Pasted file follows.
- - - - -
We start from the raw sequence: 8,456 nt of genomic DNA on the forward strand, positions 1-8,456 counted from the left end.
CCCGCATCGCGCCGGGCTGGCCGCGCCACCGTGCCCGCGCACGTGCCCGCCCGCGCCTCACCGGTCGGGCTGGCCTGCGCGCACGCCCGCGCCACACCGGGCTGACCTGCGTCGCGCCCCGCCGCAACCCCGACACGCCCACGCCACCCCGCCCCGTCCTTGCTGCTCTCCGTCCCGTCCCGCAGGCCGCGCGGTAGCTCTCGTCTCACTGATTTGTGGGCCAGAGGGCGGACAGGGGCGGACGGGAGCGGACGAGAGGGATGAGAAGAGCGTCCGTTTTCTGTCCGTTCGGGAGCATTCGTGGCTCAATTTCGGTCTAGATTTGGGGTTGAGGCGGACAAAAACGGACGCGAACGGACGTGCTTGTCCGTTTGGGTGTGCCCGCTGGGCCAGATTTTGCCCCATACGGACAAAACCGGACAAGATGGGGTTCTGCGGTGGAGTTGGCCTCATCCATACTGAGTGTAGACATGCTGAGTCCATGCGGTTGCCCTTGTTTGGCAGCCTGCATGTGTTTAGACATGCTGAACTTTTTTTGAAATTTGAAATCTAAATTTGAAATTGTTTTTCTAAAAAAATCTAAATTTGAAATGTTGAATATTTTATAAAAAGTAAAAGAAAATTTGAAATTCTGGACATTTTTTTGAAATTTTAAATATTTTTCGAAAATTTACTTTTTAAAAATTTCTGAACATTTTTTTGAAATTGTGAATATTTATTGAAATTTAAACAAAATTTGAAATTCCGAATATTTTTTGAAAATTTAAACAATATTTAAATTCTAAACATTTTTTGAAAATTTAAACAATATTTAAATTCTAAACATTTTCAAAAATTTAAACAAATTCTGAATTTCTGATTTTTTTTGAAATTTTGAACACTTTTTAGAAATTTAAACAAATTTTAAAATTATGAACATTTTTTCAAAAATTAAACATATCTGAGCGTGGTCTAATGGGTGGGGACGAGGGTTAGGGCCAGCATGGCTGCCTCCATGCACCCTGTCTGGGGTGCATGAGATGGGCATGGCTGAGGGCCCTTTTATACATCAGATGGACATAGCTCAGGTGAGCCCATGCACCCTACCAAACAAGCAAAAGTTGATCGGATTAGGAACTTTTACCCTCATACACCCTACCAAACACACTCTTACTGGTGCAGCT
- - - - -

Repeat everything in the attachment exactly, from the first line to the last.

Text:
We start from the raw sequence: 8,456 nt of genomic DNA on the forward strand, positions 1-8,456 counted from the left end.
CCCGCATCGCGCCGGGCTGGCCGCGCCACCGTGCCCGCGCACGTGCCCGCCCGCGCCTCACCGGTCGGGCTGGCCTGCGCGCACGCCCGCGCCACACCGGGCTGACCTGCGTCGCGCCCCGCCGCAACCCCGACACGCCCACGCCACCCCGCCCCGTCCTTGCTGCTCTCCGTCCCGTCCCGCAGGCCGCGCGGTAGCTCTCGTCTCACTGATTTGTGGGCCAGAGGGCGGACAGGGGCGGACGGGAGCGGACGAGAGGGATGAGAAGAGCGTCCGTTTTCTGTCCGTTCGGGAGCATTCGTGGCTCAATTTCGGTCTAGATTTGGGGTTGAGGCGGACAAAAACGGACGCGAACGGACGTGCTTGTCCGTTTGGGTGTGCCCGCTGGGCCAGATTTTGCCCCATACGGACAAAACCGGACAAGATGGGGTTCTGCGGTGGAGTTGGCCTCATCCATACTGAGTGTAGACATGCTGAGTCCATGCGGTTGCCCTTGTTTGGCAGCCTGCATGTGTTTAGACATGCTGAACTTTTTTTGAAATTTGAAATCTAAATTTGAAATTGTTTTTCTAAAAAAATCTAAATTTGAAATGTTGAATATTTTATAAAAAGTAAAAGAAAATTTGAAATTCTGGACATTTTTTTGAAATTTTAAATATTTTTCGAAAATTTACTTTTTAAAAATTTCTGAACATTTTTTTGAAATTGTGAATATTTATTGAAATTTAAACAAAATTTGAAATTCCGAATATTTTTTGAAAATTTAAACAATATTTAAATTCTAAACATTTTTTGAAAATTTAAACAATATTTAAATTCTAAACATTTTCAAAAATTTAAACAAATTCTGAATTTCTGATTTTTTTTGAAATTTTGAACACTTTTTAGAAATTTAAACAAATTTTAAAATTATGAACATTTTTTCAAAAATTAAACATATCTGAGCGTGGTCTAATGGGTGGGGACGAGGGTTAGGGCCAGCATGGCTGCCTCCATGCACCCTGTCTGGGGTGCATGAGATGGGCATGGCTGAGGGCCCTTTTATACATCAGATGGACATAGCTCAGGTGAGCCCATGCACCCTACCAAACAAGCAAAAGTTGATCGGATTAGGAACTTTTACCCTCATACACCCTACCAAACACACTCTTACTGGTGCAGCT